In the past, the joint area has been protected by placing a joint case, generally a metal box, around the joint. The metal box is sealed and electrically connected to the metal sheath of the cable and the metal armor, screen or shielding using solder. The joint case is filled with a potting composition, usually bitumen or certain curable resin systems which are known in the art. The metal joint case is usually of lead, steel, tinned copper or cast iron and provides a fault current path across the joint as well as protection from moisture ingress. Joint cases of molded plastic can also be used. In this case, a metal braid is soldered to the metal armor, screen or shielding of one cable of the joint, extends across the joint and is connected to the other cable to provide a fault current path across the joint.

A new joint case for power cables is described in U.S. Pat. No. 4,282,397 of Siedenburg and Fritsche 5. This splice case comprises a hollow relatively rigid cylindrical shell having a longitudinal split along its length so that it can be wrapped around an already formed joint. The shell is preferably of metal and has a polymer sheet bonded to its external surface. The shell has tapered end regions formed of prongs or fingers. When the case is used to protect a joint between power cables, the tapered ends of the shell are soldered to the lead or aluminum sheath of the power cable. The metal armor, screen or shielding is also soldered to the metal sheath, preferably at the same points so that only one solder joint is required at each end. A fault current path is thus provided across the joint by the metal shell of the joint case as it is electrically connected to the jointed cables. The assembly is environmentally sealed with a dimensionally recoverable sleeve extending over the joint case or by two shorter sleeves over the tapered end regions.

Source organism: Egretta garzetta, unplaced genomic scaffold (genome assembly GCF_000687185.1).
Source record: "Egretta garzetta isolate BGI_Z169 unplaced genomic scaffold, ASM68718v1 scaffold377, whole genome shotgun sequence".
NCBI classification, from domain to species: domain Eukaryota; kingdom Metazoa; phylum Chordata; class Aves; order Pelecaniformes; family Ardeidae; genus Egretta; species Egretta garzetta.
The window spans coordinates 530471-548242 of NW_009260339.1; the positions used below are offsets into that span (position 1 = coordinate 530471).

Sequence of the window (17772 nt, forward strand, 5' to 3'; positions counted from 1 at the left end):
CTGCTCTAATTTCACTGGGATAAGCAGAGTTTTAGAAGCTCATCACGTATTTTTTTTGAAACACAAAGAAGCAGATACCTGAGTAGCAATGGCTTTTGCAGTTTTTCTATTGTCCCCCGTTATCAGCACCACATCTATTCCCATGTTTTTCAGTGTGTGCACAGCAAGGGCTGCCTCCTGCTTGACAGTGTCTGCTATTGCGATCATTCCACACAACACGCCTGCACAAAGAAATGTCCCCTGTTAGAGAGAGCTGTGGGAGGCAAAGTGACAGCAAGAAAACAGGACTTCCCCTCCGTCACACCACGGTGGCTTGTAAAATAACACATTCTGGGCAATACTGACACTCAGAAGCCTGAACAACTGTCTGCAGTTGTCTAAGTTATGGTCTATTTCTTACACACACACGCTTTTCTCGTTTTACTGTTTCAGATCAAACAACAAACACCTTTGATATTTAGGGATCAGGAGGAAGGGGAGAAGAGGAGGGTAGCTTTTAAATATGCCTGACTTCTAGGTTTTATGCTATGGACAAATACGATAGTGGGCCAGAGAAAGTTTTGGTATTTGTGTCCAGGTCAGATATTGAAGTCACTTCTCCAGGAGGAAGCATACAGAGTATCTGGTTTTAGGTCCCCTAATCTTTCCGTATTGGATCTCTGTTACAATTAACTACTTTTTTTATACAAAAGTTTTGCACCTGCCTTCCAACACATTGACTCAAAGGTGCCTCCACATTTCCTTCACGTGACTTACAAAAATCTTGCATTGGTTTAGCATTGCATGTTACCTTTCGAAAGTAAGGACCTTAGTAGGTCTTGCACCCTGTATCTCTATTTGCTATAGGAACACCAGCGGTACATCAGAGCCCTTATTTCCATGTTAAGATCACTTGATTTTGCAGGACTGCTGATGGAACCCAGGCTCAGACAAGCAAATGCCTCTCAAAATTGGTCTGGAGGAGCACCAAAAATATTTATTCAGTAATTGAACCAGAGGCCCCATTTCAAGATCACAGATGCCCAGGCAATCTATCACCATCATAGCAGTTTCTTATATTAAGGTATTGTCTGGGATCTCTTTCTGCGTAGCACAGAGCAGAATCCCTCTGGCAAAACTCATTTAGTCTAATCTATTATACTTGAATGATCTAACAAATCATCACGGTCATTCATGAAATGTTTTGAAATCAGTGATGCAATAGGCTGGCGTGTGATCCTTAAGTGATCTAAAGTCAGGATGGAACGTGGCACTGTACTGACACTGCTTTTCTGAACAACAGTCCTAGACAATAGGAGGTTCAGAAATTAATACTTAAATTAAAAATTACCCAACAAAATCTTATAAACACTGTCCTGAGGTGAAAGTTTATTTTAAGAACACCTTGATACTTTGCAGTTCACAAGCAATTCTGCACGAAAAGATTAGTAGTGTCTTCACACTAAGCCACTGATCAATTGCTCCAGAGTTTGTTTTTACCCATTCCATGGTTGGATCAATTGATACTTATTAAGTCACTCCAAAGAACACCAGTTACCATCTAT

In the methods described above, a metal braid and/or the joint case is soldered to the metal sheath of the cable, as is the metal armor, screen or shielding. Such a solder connection is difficult to achieve in the field and requires a high level of skill to be successfully completed.

Another approach taken in the art to connect a metal bridging element to the metal armor, screen or shielding of a power cable is the provision of two metal rings which encircle the cable and can be fastened together, for example, by bolts or screws. The ends of the armor and metal element are placed between the two rings which are then fastened together. A metal braid can be soldered to the lead or aluminum sheath of the cable, if present, and positioned between the rings to provide electrical connection to such sheath. This electrically and mechanically connects the armor, screen or shielding and the metal bridging element. Such a system is generally used with polymer insulated electrical cables used at low voltages, i.e. below one thousand volts. Its use has been limited to polymer insulated cables because of their relative insensitivity to moisture ingress. The use of the metal rings to clamp the armor and the metal bridging element does not provide a seal to prevent water from wicking along the armor and entering the joint area, a situation which could be detrimental to paper insulated cables.

In U.K. Patent Specification No. 2,005,091 to BICC Limited a method of terminating wire-armored lead sheathed paper insulated power cables is disclosed. The method uses a complex gland member for clamping the armor wires of the cable. The gland provides only one clamping area and thus is generally used for terminating armored power cables. It would be unsuitable for use to connect the armor of power cables at a joint between cables without additional complex components. The gland is electrically connected to the lead sheath of the power cable by use of a composite heat-recoverable tube having an inner sleeve of metal which softens at the recovery temperature of an outer tube. The gland is of complex structure and is difficult to install in the field.

SUMMARY OF THE INVENTION